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How the insurance industry could change the game for security

Maria Korolov | May 2, 2017
The recent growth in the cyber insurance market is already improving security in some industry segments.

The recent growth in the cyber insurance market is already improving security in some industry segments
Credit: Breakingpic

The recent growth in the cyber insurance market is already improving cybersecurity in some industry segments, and has the potential to do more -- if the industry is able to address its data problem.

One area where cyber insurance has already made an impact is in the retail space, said David White, founder and COO at Axio Global, a cyber risk company.

After the 2013 Target breach, it became very difficult for retailers to get a decent price for cyber insurance unless they had completely switched over to end-to-end encryption, or had a definite plan in place for doing that.

"I spoke to a large retailer at a conference a year ago who was wringing their hands because they could not buy cyber insurance -- the sort that would cover a payment card data breach," he said. "Their problem was that they had not allocated the funding to install end-to-end encryption and were not even planning to in the foreseeable future. The risk manager told me that they had approached the insurance market annually for several years and all she could get were 'FU quotes.' The cyber insurance industry has been a substantial force in driving retailers to adopt end-to-end encryption."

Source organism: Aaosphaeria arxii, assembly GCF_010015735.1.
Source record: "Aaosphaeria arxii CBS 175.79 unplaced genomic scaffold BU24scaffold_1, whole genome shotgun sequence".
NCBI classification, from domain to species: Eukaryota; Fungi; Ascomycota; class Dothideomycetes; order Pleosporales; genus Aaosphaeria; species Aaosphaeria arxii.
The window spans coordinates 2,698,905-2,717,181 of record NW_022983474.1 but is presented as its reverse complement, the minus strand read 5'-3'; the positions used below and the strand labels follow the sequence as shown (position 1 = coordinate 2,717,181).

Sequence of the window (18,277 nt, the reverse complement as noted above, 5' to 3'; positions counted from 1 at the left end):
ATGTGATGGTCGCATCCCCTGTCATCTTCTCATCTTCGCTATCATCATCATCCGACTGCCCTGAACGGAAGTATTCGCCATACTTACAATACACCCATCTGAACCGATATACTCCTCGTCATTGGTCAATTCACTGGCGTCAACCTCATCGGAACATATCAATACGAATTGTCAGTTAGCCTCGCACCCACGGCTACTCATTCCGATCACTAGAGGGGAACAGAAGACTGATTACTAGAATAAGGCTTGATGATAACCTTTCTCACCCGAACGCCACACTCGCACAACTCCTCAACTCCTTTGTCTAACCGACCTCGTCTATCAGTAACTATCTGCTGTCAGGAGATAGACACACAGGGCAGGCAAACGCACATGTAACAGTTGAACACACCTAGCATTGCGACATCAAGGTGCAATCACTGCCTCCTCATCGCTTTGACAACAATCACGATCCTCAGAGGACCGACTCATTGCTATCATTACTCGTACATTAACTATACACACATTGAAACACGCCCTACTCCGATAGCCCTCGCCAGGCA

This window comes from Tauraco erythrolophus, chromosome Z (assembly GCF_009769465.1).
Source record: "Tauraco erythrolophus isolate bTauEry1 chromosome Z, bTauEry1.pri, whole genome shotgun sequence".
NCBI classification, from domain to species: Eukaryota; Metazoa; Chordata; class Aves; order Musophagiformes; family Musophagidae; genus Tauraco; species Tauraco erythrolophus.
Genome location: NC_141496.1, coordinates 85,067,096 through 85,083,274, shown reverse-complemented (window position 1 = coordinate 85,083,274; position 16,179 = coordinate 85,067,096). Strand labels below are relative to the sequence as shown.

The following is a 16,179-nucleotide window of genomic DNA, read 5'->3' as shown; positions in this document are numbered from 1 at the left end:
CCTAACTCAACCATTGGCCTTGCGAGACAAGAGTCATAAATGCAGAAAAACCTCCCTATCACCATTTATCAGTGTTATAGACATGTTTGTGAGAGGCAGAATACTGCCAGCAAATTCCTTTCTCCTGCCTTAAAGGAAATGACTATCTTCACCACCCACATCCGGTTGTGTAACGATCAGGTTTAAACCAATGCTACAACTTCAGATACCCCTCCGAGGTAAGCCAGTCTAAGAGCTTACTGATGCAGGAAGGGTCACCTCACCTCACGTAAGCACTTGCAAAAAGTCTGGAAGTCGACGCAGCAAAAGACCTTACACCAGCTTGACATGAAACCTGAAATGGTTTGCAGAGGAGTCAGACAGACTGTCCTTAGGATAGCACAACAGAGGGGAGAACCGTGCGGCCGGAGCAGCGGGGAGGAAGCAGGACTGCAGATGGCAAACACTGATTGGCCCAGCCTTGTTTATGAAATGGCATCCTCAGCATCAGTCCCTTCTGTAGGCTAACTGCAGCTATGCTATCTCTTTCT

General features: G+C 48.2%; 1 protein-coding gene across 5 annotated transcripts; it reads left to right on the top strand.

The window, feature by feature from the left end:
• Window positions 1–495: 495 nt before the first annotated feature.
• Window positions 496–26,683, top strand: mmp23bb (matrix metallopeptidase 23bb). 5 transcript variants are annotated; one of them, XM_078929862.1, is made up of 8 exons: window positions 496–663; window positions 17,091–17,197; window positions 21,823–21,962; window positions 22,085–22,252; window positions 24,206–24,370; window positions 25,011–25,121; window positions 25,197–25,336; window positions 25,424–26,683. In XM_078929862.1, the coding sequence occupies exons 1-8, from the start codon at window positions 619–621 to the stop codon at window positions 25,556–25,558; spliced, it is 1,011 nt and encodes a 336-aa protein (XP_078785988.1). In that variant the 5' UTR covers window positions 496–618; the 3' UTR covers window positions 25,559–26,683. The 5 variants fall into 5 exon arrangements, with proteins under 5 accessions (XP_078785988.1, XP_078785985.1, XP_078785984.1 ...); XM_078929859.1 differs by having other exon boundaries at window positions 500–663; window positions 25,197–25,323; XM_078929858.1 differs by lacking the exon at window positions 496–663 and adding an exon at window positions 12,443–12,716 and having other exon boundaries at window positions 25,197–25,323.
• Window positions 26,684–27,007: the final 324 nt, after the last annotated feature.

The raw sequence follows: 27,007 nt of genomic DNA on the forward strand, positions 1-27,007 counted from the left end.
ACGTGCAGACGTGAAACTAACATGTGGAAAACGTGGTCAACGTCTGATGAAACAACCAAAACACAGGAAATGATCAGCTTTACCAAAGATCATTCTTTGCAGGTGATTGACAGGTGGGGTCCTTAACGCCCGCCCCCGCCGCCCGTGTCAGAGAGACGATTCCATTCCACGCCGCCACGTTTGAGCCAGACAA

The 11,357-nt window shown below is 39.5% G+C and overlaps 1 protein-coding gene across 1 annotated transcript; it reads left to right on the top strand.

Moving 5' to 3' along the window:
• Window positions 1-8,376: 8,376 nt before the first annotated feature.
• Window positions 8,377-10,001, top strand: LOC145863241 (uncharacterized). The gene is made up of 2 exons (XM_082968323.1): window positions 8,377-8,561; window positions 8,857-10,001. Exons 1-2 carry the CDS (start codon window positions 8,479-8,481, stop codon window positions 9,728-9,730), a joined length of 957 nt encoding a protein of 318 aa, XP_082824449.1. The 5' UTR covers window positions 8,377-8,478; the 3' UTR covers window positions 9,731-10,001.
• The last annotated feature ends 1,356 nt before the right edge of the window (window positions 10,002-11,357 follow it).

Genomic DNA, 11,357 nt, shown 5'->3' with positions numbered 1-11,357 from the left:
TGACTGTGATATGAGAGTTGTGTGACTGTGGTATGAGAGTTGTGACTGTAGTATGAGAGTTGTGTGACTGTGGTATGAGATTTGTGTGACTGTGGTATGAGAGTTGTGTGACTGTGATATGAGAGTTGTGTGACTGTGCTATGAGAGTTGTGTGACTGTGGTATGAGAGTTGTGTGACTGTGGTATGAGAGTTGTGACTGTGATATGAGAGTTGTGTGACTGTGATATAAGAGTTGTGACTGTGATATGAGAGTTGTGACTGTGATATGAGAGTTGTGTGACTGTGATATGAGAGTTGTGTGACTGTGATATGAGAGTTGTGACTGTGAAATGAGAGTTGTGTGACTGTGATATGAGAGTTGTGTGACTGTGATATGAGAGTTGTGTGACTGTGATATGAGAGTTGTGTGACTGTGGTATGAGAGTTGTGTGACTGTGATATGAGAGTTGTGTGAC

Next, White said, he expects insurance companies to start insisting on anti-phishing awareness programs, strong network segmentation, and network hygiene controls for industrial control systems.

"A decent analog is the presence of sprinkler systems and other fire suppression systems as a consideration for property insurance," he said. "Organizations don’t stop buying fire insurance because they install a sprinkler system, but they do get more attractive rates."

Insurance companies are helping set some general standards cybersecurity, said Mark Sangster, vice president and industry security strategist at eSentire.

And it's not just for the point at which the policy is written, he added. Insurers are adding language to contracts that require companies to maintain a particular level of security.

"For example, you must do annual cybersecurity training, and if you do those things, you can have the policy and it will cost you this amount," he said. "That's like them saying, if you're caught doing reckless driving, your auto insurance is null and void. I think they are one of the top influences at the moment when it comes to what cybersecurity policies and procedures need to be looked at."

Insurance companies are asking for minimum controls, agreed Jenny Soubra, head of the U.S. cyber practice at Allianz Global Corporate & Specialty. But they're also starting to go beyond that, with more services, she said.


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